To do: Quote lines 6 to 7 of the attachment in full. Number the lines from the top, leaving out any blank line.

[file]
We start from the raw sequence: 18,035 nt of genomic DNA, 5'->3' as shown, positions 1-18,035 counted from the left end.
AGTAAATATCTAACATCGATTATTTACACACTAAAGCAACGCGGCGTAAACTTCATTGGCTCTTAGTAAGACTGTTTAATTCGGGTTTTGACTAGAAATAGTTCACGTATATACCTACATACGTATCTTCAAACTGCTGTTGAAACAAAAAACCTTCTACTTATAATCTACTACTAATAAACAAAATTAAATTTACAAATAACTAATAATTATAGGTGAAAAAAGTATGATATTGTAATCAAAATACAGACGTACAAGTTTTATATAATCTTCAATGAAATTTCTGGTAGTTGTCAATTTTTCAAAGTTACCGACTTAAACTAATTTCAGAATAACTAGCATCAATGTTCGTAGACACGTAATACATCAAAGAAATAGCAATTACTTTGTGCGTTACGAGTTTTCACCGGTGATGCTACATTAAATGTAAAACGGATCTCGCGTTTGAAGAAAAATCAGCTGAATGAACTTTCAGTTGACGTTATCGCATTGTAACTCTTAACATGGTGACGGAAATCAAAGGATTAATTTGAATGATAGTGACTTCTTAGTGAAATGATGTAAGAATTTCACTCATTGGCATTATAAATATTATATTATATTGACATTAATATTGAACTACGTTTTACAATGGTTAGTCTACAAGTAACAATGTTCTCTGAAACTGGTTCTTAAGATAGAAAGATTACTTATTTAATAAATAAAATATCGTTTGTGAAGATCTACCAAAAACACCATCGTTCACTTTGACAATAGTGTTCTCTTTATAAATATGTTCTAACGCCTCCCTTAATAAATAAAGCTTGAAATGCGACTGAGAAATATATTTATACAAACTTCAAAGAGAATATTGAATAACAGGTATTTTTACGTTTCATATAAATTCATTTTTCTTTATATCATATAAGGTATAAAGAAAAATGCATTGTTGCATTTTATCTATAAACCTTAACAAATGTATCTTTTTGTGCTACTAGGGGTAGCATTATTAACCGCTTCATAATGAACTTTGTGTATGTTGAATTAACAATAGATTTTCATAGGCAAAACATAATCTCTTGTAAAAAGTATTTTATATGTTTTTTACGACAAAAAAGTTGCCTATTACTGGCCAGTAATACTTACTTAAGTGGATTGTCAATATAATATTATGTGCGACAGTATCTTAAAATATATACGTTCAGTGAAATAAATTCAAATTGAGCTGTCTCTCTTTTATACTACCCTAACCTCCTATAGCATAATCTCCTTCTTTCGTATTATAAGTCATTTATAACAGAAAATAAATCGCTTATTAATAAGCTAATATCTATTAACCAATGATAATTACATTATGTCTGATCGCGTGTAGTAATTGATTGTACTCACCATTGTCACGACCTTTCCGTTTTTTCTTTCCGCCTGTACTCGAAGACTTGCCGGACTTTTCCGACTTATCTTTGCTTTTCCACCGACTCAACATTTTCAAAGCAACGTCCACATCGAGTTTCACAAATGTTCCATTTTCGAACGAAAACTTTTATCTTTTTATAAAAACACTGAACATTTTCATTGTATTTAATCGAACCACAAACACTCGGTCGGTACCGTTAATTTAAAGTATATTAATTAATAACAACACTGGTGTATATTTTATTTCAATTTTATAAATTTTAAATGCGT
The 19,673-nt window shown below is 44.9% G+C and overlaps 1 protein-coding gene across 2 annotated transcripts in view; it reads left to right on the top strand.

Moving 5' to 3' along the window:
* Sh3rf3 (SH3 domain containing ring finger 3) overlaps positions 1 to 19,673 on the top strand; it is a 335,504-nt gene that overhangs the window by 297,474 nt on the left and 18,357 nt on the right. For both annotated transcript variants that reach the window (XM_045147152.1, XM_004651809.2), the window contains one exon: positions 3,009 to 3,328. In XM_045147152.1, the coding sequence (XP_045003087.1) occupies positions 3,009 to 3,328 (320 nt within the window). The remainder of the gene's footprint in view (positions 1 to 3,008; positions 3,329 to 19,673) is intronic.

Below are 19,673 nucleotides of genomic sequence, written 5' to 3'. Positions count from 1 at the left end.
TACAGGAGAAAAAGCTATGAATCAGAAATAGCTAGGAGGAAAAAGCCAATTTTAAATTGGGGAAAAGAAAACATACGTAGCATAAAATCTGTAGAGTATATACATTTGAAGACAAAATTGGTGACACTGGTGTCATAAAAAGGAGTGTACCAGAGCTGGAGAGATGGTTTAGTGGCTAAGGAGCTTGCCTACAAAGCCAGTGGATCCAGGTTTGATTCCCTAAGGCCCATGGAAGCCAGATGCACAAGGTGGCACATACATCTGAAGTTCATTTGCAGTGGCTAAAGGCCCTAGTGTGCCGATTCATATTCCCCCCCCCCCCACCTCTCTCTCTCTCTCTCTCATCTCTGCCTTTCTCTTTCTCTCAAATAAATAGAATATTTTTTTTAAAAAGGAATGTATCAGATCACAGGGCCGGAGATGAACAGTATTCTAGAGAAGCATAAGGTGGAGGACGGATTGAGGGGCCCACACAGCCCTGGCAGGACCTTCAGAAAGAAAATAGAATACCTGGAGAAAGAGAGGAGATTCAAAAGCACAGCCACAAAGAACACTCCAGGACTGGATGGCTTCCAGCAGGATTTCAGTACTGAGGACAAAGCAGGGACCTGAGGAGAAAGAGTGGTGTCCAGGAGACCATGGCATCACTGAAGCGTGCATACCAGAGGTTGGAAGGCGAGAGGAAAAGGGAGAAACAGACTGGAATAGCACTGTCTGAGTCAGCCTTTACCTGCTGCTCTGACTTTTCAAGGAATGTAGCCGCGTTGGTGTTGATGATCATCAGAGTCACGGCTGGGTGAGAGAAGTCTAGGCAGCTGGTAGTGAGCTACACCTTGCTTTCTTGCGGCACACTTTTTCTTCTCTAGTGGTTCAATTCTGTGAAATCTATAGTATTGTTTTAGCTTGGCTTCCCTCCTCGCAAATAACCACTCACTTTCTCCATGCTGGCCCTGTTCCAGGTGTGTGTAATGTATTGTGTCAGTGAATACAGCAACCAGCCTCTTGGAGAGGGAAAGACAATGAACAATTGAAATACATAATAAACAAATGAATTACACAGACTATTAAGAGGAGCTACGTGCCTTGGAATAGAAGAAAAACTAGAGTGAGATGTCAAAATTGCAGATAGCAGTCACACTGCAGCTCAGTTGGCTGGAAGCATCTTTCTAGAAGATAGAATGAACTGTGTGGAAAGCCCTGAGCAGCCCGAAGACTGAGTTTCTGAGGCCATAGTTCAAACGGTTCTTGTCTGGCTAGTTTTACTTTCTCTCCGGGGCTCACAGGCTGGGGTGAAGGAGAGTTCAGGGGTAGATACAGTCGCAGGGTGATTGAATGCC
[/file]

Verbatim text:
Below are 19,673 nucleotides of genomic sequence, written 5' to 3'. Positions count from 1 at the left end.
TACAGGAGAAAAAGCTATGAATCAGAAATAGCTAGGAGGAAAAAGCCAATTTTAAATTGGGGAAAAGAAAACATACGTAGCATAAAATCTGTAGAGTATATACATTTGAAGACAAAATTGGTGACACTGGTGTCATAAAAAGGAGTGTACCAGAGCTGGAGAGATGGTTTAGTGGCTAAGGAGCTTGCCTACAAAGCCAGTGGATCCAGGTTTGATTCCCTAAGGCCCATGGAAGCCAGATGCACAAGGTGGCACATACATCTGAAGTTCATTTGCAGTGGCTAAAGGCCCTAGTGTGCCGATTCATATTCCCCCCCCCCCCACCTCTCTCTCTCTCTCTCTCATCTCTGCCTTTCTCTTTCTCTCAAATAAATAGAATATTTTTTTTAAAAAGGAATGTATCAGATCACAGGGCCGGAGATGAACAGTATTCTAGAGAAGCATAAGGTGGAGGACGGATTGAGGGGCCCACACAGCCCTGGCAGGACCTTCAGAAAGAAAATAGAATACCTGGAGAAAGAGAGGAGATTCAAAAGCACAGCCACAAAGAACACTCCAGGACTGGATGGCTTCCAGCAGGATTTCAGTACTGAGGACAAAGCAGGGACCTGAGGAGAAAGAGTGGTGTCCAGGAGACCATGGCATCACTGAAGCGTGCATACCAGAGGTTGGAAGGCGAGAGGAAAAGGGAGAAACAGACTGGAATAGCACTGTCTGAGTCAGCCTTTACCTGCTGCTCTGACTTTTCAAGGAATGTAGCCGCGTTGGTGTTGATGATCATCAGAGTCACGGCTGGGTGAGAGAAGTCTAGGCAGCTGGTAGTGAGCTACACCTTGCTTTCTTGCGGCACACTTTTTCTTCTCTAGTGGTTCAATTCTGTGAAATCTATAGTATTGTTTTAGCTTGGCTTCCCTCCTCGCAAATAACCACTCACTTTCTCCATGCTGGCCCTGTTCCAGGTGTGTGTAATGTATTGTGTCAGTGAATACAGCAACCAGCCTCTTGGAGAGGGAAAGACAATGAACAATTGAAATACATAATAAACAAATGAATTACACAGACTATTAAGAGGAGCTACGTGCCTTGGAATAGAAGAAAAACTAGAGTGAGATGTCAAAATTGCAGATAGCAGTCACACTGCAGCTCAGTTGGCTGGAAGCATCTTTCTAGAAGATAGAATGAACTGTGTGGAAAGCCCTGAGCAGCCCGAAGACTGAGTTTCTGAGGCCATAGTTCAAACGGTTCTTGTCTGGCTAGTTTTACTTTCTCTCCGGGGCTCACAGGCTGGGGTGAAGGAGAGTTCAGGGGTAGATACAGTCGCAGGGTGATTGAATGCC